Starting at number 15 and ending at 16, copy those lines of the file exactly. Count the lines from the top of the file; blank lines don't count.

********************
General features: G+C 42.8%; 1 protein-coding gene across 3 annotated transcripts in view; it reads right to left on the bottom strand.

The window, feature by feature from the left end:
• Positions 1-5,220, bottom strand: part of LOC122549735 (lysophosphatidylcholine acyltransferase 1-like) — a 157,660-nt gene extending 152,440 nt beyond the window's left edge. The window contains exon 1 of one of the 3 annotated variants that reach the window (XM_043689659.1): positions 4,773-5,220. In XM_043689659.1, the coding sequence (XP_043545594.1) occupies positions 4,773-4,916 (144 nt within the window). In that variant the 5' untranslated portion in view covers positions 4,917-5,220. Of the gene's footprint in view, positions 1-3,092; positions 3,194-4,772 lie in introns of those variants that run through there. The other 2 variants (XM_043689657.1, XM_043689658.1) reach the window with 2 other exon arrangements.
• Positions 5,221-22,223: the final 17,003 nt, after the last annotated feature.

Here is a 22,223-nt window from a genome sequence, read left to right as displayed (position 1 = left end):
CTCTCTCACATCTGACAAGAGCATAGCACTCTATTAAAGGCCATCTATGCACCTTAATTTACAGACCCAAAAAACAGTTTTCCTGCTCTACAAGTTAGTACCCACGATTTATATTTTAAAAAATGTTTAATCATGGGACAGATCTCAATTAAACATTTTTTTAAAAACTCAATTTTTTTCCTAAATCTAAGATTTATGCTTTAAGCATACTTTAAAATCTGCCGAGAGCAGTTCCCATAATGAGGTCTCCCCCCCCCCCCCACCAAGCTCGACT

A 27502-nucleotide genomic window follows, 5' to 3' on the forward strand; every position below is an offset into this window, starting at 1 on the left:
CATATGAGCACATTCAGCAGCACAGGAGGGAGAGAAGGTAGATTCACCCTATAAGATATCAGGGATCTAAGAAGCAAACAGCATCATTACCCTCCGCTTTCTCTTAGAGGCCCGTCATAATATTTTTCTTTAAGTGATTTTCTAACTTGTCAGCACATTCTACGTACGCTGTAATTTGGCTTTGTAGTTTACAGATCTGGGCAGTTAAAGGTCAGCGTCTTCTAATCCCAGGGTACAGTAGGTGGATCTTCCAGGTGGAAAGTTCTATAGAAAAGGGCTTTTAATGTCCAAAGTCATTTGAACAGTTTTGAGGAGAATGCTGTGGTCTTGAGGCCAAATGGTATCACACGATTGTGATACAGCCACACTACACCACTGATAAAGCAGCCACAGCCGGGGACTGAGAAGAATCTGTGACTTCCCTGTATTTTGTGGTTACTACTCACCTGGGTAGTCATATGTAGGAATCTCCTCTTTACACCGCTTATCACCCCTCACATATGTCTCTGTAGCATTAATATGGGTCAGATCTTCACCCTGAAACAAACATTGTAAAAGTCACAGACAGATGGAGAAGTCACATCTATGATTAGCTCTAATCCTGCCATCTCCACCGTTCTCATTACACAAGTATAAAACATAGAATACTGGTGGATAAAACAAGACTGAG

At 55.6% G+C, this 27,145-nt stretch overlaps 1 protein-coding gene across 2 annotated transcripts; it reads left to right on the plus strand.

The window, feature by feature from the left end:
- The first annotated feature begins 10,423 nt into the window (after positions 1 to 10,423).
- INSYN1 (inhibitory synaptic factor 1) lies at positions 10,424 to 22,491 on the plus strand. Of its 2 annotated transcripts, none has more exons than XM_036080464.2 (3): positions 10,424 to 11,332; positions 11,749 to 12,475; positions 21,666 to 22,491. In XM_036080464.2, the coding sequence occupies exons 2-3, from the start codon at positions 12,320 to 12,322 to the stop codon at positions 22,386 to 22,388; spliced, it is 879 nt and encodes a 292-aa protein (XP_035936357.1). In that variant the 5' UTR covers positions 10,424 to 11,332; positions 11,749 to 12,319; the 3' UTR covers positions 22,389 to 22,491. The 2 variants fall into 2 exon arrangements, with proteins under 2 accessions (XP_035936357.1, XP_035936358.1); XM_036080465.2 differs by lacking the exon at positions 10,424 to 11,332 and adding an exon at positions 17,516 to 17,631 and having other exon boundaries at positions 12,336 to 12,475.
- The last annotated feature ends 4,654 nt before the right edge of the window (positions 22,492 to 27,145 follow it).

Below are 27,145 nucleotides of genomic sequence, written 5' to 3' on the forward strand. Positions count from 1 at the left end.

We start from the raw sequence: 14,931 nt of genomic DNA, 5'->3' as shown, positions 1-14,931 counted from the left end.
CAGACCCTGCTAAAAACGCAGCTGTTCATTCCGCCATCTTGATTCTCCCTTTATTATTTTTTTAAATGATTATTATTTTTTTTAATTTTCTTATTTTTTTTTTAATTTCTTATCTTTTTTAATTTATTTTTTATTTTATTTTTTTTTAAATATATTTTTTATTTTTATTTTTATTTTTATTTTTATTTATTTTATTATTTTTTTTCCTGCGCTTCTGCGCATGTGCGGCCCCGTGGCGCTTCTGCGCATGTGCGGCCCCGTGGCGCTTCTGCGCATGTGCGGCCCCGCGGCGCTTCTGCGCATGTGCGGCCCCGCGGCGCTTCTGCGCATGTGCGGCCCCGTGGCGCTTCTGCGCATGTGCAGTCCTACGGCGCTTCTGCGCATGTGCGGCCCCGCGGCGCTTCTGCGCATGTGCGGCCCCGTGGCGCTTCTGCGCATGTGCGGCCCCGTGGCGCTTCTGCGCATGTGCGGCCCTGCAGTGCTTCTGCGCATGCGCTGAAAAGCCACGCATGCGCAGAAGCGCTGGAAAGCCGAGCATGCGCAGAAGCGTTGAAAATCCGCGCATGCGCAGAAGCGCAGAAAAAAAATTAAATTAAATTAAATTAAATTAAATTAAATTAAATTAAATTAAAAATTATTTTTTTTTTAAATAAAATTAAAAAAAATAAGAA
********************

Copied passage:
We start from the raw sequence: 14,931 nt of genomic DNA, 5'->3' as shown, positions 1-14,931 counted from the left end.
CAGACCCTGCTAAAAACGCAGCTGTTCATTCCGCCATCTTGATTCTCCCTTTATTATTTTTTTAAATGATTATTATTTTTTTTAATTTTCTTATTTTTTTTTTAATTTCTTATCTTTTTTAATTTATTTTTTATTTTATTTTTTTTTAAATATATTTTTTATTTTTATTTTTATTTTTATTTTTATTTATTTTATTATTTTTTTTCCTGCGCTTCTGCGCATGTGCGGCCCCGTGGCGCTTCTGCGCATGTGCGGCCCCGTGGCGCTTCTGCGCATGTGCGGCCCCGCGGCGCTTCTGCGCATGTGCGGCCCCGCGGCGCTTCTGCGCATGTGCGGCCCCGTGGCGCTTCTGCGCATGTGCAGTCCTACGGCGCTTCTGCGCATGTGCGGCCCCGCGGCGCTTCTGCGCATGTGCGGCCCCGTGGCGCTTCTGCGCATGTGCGGCCCCGTGGCGCTTCTGCGCATGTGCGGCCCTGCAGTGCTTCTGCGCATGCGCTGAAAAGCCACGCATGCGCAGAAGCGCTGGAAAGCCGAGCATGCGCAGAAGCGTTGAAAATCCGCGCATGCGCAGAAGCGCAGAAAAAAAATTAAATTAAATTAAATTAAATTAAATTAAATTAAATTAAATTAAAAATTATTTTTTTTTTAAATAAAATTAAAAAAAATAAGAA